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Mera K. Sett – an Appeal for Information

December 23, 2022

Bob Forrest has sent us the following request for information on the Rubaiyat artist Mera K Sett. If you can help, please comment below.

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Nearly a decade ago now (I am somewhat alarmed to find!) I put an article onto my website (*) about Rubaiyat illustrator Mera K. Sett. Since then some new information has come to light, though not as much as I would like. Mainly I have still been unable to discover where and when Sett died – I presume in Mumbai (or Bombay as it would have been then), but when ? I have written to and emailed various people and organisations in Mumbai – in some instances twice – but have never received any reply at all. So, does any reader of this blog have any contacts in Mumbai who might be able to help ? There is an online system for ordering death certificates for the Mumbai region, but you have to know the precise date of death to use it – so far as I am aware there is nothing akin to searching for a date of death via the online ancestry sites available in the UK.

It may interest readers of this blog to see a passport photo of Sett which has turned up, dated 1934, when he would have been 45 years old (Fig.1 above right). Also newly emerged is the fact that though the title-page of his illustrated Rubaiyat, published for him by Galloway and Porter of Cambridge, bears the date 1914 (Fig.2 below left), it was not actually published until December 1915. Since this is some months after the death of Rupert Brooke, on 23 April 1915, Brooke cannot have seen a published version of it, which of course has implications for the two-column review of Sett’s book which he is supposed to have written, and which has still not been found. This is not to say it wasn’t written. Sett and Brooke could certainly have met in either Cambridge or London in 1913, so Brooke could have seen Sett’s MS “in progress” and made favourable comments about it, but no evidence for this has yet come to light, and the review, if it was ever actually published, in view of Brooke’s untimely death, remains elusive.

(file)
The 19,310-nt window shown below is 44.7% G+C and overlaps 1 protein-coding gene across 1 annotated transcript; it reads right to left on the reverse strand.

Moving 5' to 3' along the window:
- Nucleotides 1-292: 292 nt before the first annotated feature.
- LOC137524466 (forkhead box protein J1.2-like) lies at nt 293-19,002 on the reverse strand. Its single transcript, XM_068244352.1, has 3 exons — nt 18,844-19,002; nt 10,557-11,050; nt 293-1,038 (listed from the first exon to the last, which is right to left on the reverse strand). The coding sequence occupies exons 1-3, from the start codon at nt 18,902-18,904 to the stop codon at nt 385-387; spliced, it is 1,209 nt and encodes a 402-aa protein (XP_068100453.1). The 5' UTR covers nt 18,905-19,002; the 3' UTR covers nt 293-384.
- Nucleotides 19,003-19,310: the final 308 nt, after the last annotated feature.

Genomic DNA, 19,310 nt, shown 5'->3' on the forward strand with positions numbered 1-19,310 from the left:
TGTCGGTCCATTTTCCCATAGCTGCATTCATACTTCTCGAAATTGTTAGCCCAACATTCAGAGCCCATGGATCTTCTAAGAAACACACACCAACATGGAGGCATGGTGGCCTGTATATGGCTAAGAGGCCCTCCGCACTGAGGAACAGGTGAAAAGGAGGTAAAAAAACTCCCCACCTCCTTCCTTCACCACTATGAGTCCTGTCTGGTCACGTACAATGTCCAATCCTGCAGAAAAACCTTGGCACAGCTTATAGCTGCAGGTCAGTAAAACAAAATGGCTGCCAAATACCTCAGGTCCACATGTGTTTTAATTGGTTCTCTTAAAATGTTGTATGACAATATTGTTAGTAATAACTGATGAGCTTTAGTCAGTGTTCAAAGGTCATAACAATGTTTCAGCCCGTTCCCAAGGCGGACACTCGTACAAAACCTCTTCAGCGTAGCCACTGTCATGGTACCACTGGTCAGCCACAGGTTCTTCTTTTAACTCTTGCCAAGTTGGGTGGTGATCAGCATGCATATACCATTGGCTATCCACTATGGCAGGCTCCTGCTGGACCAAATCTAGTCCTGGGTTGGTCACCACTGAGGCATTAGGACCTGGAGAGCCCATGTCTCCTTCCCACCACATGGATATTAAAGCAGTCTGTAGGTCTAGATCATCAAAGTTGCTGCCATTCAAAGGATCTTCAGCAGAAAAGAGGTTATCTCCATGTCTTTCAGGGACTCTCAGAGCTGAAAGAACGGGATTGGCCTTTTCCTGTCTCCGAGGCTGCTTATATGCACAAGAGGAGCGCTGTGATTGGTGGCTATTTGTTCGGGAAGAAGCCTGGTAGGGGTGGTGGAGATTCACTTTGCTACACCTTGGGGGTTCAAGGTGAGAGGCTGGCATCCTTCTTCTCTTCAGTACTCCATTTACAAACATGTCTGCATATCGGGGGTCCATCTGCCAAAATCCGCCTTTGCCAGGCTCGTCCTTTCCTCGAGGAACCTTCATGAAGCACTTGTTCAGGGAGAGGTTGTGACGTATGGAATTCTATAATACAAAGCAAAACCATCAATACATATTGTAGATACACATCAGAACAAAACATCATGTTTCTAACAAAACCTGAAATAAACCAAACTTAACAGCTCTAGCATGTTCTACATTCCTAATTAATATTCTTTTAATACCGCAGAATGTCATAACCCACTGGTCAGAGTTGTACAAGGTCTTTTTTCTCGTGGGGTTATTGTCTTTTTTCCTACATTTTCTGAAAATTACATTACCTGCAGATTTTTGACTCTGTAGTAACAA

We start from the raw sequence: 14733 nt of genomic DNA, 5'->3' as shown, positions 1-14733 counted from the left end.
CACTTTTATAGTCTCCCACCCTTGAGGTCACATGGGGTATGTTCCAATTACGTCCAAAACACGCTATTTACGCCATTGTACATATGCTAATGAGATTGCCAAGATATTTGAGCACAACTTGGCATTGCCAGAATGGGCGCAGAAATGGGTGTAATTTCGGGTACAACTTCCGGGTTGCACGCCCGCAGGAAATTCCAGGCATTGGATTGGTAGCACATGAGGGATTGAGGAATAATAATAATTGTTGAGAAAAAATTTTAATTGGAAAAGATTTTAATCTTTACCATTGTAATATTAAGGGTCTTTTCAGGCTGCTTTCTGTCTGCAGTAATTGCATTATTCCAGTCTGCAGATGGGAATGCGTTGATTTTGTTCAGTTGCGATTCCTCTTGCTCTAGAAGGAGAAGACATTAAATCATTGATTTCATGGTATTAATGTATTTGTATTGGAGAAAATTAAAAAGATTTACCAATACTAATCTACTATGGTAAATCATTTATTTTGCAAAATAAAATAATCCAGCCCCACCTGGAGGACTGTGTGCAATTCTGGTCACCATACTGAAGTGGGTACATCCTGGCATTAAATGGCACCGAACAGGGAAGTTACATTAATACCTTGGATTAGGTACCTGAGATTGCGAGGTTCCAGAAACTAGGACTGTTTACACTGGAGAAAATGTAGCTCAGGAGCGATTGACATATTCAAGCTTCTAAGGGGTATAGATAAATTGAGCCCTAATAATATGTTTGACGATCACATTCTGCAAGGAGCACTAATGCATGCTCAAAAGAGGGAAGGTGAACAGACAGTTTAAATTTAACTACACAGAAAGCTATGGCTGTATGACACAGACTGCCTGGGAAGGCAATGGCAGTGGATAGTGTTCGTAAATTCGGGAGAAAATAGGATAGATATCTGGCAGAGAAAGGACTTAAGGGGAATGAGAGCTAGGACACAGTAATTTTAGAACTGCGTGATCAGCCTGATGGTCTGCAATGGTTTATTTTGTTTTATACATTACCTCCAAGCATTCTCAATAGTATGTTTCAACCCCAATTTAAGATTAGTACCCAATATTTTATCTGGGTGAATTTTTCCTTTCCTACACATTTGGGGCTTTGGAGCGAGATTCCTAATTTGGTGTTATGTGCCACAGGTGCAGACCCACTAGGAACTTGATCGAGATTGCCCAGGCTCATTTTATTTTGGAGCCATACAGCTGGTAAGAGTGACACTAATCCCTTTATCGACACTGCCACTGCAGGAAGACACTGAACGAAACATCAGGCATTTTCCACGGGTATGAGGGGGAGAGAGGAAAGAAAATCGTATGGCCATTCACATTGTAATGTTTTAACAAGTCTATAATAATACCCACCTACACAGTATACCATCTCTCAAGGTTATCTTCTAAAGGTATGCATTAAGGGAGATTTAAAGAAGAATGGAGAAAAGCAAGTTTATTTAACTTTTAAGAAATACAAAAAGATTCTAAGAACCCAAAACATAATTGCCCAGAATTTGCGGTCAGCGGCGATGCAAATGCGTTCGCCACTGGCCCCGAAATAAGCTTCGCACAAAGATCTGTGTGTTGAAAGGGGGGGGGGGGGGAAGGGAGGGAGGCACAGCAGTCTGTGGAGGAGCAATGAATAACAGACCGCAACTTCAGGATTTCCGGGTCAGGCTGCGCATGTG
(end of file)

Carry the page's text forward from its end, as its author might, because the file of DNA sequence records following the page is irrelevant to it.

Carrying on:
One avenue of approach to finding further information about Sett is to try to contact descendants of the dedicatees of the stories in the only other book illustrated by (and written by) him, “Sculptured Melodies”, but so far this hasn’t paid dividends.(*) Some dedicatees have simply disappeared into the mists of time, others died childless, or, in the one case where contact with a descendant was made, she had quite simply never heard of Sett. But the quest continues.

(*) . This article contains information about the Rupert Brooke review, and also about Sett’s “Sculptured Melodies,” which some readers may find useful to be going on with. However, some parts of it do need to be revised and updated, which I will do in due course in a more detailed look at Sett’s life and art-work.

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